This is a simple question I came across in reviewing. I am wondering if I got the correct answer.

The question is simple. You have $n$ balls and $m$ bins. Each ball has an equal probability of landing in any bin. I want to know what the probability that exactly $1$ bin is empty.

My answer seems simple enough, but I don't think it's sufficient. It is $(\frac{m-1}{m})^n$ since for each ball, it can go in any of the other bins. I think, however, that this is just the probability that some arbitrary bin $A$ is empty, not exactly one bin. What else should I consider?

  • 3
    $\begingroup$ If you want to see lots of variations to this type of problem, check out the Twelvefold Way. A good place to see this is in Stanley's book and you can get the second edition free for now. $\endgroup$
    – GeoffDS
    Apr 12, 2011 at 2:41
  • 12
    $\begingroup$ @Douglas: I agree with your last comment, up to and including with this question, but I disagree with the rest of it. Yes your solution is correct, yes the accepted one is flagrantly wrong, yes you did everything you could to explain things, patiently, going back to the basics, giving elementary examples, as one should do in such cases. And all this did not work with the OP and a few others. So what? Is this the first time you see such things happening here? Is this enough to declare the site worthless? I do not think so. So, please forget the noise and keep up the good job. $\endgroup$
    – Did
    Apr 12, 2011 at 8:28
  • 5
    $\begingroup$ I just voted up Douglas's answer and voted down the other one. Nothing personal here, no implication of any sort, this is simply to signal that one solution is wrong and the other one is correct. $\endgroup$
    – Did
    Apr 12, 2011 at 8:31
  • 4
    $\begingroup$ @Douglas: It occasionally occurs that erroneous answers are temporarily upvoted higher than correct ones. However this is usually rectified very quickly once the error has been pointed out. If all else fails it can be discussed on meta. It seems you've had the bad luck of encountering a few anomalous threads in your initial experiences here. Don't let them spoil your impression of the entire site. If you browse the prior questions you'll see that such situations are by far the exception rather than the rule. $\endgroup$ Apr 12, 2011 at 16:50
  • 3
    $\begingroup$ I've updated the accept to the correct solution. Thanks to everybody for the explanations. $\endgroup$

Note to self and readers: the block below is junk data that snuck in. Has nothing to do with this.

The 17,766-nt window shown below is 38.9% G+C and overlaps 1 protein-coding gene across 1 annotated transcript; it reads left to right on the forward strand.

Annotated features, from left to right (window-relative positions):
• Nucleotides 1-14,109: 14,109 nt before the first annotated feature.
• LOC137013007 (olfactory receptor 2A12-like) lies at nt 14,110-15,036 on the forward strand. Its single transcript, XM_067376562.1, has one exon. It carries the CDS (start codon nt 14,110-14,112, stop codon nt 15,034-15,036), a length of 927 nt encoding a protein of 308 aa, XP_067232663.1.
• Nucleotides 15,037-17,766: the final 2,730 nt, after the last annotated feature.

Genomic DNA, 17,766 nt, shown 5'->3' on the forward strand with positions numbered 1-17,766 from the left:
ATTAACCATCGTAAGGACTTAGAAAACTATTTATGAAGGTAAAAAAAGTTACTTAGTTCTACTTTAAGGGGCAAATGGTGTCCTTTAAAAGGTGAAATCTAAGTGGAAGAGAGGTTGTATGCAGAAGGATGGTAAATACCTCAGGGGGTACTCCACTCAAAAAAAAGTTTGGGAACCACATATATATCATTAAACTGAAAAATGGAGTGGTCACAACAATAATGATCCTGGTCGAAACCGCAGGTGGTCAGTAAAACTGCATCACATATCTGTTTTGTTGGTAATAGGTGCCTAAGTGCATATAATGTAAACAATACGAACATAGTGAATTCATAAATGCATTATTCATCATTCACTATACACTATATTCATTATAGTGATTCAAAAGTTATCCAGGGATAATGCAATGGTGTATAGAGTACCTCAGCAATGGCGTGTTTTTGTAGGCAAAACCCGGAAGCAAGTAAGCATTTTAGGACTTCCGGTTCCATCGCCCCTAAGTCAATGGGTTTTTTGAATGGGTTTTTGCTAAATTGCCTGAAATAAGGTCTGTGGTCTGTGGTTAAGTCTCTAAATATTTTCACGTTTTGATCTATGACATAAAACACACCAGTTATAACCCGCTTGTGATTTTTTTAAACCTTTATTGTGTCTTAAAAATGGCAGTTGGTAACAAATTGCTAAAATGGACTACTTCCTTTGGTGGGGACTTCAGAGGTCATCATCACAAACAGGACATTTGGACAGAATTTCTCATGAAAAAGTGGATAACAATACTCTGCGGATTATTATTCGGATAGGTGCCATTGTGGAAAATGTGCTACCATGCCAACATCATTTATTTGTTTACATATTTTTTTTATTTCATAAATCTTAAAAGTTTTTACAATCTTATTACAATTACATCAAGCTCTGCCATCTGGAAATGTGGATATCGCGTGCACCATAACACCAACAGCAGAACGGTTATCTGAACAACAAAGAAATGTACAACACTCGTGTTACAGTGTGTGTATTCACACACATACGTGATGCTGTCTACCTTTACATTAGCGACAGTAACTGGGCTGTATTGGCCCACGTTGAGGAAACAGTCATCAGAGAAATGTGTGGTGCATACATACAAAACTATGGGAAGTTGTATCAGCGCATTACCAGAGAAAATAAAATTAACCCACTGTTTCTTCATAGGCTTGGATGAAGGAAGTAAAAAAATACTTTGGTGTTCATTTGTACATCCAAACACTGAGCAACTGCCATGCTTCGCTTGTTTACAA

– user9470
    Apr 12, 2011 at 18:06

1 Answer 1


Let's count configurations, and then divide by $m^n$.

There are $m$ choices for the empty bin. Then the other bins are occupied. We can count the ways to place $n$ balls in $m-1$ bins so that no bin is empty by inclusion-exclusion: It is

$$\sum_{k ~\text {bins known to be empty}} (-1)^k {m-1 \choose k} (m-1-k)^n.$$

Another way to get this is to label the parts of a set partition of size $n$ with $m-1$ parts. The number of set partitions with a given number of parts is a Stirling number of the second kind, and we want $(m-1)! S(n,m-1)$.

Multiply this by $m$ and then divide by $m^n$ to get the probability exactly $1$ bin is empty.

We can use the same techniques to compute the probability exactly $e$ bins are empty for other values of $e$. For example, suppose there are $4$ bins and $6$ balls. Then there are $1560$ ways for there to be $0$ empty bins, $2160$ ways for there to be exactly $1$ empty bin, $372$ ways for there to be exactly $2$ empty bins, and $4$ ways for there to be exactly $3$ empty bins. The total is $4096 = 4^6$. Dividing by this gives a probability of $\frac{135}{256} = 0.52734375$ that exactly $1$ bin is empty.

  • 2
    $\begingroup$ My experience is if you get an explanation you can improve it, but an explanation is unlikely. +1 from me. $\endgroup$ Apr 12, 2011 at 4:24
  • 11
    $\begingroup$ @Douglas: Please don't leave the site over this one. One gets stray downvotes occasionally. I have upvoted your answer and asked OP to move the accept over here. $\endgroup$ Apr 12, 2011 at 13:48
  • 3
    $\begingroup$ Here you might have missed the context of the comments on the deleted answer, where multiple people were repeating that I was wrong when I pointed out simple cases which my answer handles correctly, but which were not enumerated correctly by the then-accepted answer. The pattern is that I don't like it when I post something correct, and then multiple people say something clearly incorrect is better. I'm not always right, but I value correctness, and having a club of people praising each other's incorrect answers and voting down my correct answers is intolerable to me. $\endgroup$ Apr 12, 2013 at 23:33
  • 3
    $\begingroup$ @Douglas: If anyone would have flagged the comment when he made it, the moderators would have known about it and taken appropriate action. But no one did flag it, so the moderators didn't know about it, so I don't see why you're upset with me. I understand your desire to respond to whuber's comment (I have now read it), but a more appropriate course of action would have to flag it asking for a moderator to delete it. I think there's no value in keeping these comments that only record a sore argument that was resolved a year ago; I am going to delete them, unless you have a good reason not to. $\endgroup$ Apr 15, 2013 at 3:20
  • 4
    $\begingroup$ @Douglas: Within minutes of seeing your response, whuber deleted his comment and flagged yours. $\endgroup$ Apr 21, 2013 at 2:30

Your Answer

By clicking “Post Your Answer”, you agree to our terms of service, privacy policy and cookie policy